Most individuals either work with a structured diet, or with caloric totals to gauge their caloric intake on a daily basis. Regardless of which one you use, there is a fine line between gaining size and not gaining at all. Individuals can check their progress on a weekly basis by taking pictures and assessing their physique while utilizing the scale to see if they are actually gaining or losing weight. Some people will find trying to gain weight is hard because they cannot eat enough, or they struggle to take down enough food. With that said, tracking your calories or using your structured diet will make life 100x easier! When weight does stall and that individuals is not eating enough there are a few options which can happen.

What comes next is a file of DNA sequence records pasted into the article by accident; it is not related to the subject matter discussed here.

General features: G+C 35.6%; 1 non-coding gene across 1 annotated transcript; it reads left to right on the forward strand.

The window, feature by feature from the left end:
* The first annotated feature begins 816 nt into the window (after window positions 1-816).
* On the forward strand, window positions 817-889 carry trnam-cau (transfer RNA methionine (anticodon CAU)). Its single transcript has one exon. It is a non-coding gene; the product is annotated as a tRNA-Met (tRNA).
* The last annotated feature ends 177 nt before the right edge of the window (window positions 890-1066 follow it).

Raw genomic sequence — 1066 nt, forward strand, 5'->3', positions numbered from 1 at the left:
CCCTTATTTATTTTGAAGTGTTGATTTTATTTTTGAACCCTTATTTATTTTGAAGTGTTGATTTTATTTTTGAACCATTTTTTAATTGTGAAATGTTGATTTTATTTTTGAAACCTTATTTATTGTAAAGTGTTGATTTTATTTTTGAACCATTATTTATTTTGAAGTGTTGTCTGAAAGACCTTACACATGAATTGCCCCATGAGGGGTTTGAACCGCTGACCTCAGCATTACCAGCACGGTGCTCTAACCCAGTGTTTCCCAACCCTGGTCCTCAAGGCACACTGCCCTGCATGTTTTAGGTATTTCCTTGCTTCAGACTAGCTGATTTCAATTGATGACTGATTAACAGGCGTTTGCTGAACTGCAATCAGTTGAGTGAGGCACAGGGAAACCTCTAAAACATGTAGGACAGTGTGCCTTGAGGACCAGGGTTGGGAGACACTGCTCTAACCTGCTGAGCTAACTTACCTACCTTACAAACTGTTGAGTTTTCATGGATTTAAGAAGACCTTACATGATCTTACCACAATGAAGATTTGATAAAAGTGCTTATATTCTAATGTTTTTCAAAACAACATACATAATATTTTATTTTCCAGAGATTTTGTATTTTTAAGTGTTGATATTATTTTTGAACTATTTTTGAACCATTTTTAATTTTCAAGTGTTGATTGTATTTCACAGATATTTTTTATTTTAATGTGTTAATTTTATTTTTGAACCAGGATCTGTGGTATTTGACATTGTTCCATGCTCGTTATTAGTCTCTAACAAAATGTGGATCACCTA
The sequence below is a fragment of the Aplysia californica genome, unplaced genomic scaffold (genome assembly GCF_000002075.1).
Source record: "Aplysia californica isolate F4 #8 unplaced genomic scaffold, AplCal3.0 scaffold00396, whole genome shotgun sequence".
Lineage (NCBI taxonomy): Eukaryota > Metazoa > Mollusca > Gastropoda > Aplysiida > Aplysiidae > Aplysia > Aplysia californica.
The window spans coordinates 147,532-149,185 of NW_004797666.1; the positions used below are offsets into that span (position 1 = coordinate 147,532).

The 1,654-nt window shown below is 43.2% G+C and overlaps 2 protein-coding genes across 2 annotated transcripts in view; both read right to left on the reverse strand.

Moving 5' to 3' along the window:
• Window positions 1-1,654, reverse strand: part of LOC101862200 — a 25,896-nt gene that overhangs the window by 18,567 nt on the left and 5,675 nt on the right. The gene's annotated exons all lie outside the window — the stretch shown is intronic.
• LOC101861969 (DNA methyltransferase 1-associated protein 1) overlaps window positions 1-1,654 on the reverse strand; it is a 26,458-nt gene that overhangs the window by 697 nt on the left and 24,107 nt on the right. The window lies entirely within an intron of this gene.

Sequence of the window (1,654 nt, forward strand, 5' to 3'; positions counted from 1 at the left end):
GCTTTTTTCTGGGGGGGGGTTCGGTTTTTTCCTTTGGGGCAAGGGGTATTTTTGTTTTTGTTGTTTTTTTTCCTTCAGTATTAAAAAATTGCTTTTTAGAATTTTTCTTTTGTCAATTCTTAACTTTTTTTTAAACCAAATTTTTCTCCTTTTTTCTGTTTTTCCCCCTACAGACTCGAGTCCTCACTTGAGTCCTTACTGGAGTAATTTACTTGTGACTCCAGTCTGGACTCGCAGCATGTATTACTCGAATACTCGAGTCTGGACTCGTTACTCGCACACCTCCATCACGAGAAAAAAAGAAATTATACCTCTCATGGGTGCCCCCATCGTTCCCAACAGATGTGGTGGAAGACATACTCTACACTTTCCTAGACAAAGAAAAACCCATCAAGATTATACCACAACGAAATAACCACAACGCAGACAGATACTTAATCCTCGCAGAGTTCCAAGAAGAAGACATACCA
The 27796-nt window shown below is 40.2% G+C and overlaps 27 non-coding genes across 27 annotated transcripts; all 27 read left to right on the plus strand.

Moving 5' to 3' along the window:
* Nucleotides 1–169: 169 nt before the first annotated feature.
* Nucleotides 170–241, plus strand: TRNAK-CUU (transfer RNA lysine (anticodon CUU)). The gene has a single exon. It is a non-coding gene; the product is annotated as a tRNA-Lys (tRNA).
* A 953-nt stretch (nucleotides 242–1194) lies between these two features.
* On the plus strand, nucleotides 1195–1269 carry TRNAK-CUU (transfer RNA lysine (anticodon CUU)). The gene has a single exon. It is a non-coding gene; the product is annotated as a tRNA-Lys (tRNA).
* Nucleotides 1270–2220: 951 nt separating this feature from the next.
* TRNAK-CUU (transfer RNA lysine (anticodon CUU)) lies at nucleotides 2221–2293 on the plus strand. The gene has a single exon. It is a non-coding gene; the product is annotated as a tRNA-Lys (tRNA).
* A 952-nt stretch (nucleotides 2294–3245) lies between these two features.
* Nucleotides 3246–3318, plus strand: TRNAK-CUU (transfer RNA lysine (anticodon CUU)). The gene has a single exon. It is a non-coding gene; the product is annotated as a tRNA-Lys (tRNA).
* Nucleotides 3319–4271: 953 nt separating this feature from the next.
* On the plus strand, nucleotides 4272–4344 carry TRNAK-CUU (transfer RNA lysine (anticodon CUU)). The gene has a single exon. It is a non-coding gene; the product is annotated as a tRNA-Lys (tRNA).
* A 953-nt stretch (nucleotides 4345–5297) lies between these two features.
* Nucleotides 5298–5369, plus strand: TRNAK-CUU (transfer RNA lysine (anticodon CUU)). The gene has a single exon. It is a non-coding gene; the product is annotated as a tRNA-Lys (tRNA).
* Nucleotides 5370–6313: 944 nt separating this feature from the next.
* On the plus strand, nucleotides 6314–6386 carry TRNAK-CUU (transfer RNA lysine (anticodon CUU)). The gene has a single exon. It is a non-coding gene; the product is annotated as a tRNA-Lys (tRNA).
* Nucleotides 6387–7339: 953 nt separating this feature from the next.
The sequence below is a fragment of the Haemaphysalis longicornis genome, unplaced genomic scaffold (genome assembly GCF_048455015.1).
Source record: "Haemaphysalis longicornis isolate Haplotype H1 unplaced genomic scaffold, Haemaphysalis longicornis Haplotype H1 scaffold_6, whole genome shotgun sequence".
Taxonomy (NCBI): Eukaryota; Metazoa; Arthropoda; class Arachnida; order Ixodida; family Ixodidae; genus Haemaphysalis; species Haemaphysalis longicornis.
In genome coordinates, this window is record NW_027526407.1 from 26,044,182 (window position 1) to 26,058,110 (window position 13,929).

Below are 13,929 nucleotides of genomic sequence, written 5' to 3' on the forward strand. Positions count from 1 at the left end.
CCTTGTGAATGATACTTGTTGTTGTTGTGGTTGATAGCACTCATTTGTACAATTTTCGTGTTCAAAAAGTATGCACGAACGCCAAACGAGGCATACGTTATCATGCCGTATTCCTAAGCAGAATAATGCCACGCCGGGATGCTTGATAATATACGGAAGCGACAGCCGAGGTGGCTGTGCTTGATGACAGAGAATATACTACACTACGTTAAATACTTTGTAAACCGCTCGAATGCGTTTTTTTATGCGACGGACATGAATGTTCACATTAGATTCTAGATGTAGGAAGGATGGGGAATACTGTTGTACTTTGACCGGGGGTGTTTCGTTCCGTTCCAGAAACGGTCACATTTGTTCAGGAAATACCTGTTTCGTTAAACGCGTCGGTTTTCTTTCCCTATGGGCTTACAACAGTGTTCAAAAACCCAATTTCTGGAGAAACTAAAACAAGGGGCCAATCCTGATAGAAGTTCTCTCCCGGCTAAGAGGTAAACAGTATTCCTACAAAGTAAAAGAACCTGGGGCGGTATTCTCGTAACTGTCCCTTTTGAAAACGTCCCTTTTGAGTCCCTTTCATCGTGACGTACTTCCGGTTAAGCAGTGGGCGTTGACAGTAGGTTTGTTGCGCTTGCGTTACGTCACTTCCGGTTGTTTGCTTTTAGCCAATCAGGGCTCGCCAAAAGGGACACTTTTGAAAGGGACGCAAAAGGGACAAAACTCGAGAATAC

The first would be to simply bump calories a touch to get the weight gain back on track. By adding 100-150 calories to your daily total this should help give you an extra 700-1050 calories per week. This will help out over time with adding some weight to your frame with a caloric addition to your total. For some it may be enough, for some it will not be. Some people live very hectic lives and calculate a lot of Non Exercise Physical Activity where they are constantly walking around, burning calories, and may need more calories because of how much they expend on a daily basis. Gaining weight comes down to a simple equation: Calories in vs. Calories out. If you are not giving your body more than its burning you will not gain weight, plain and simple!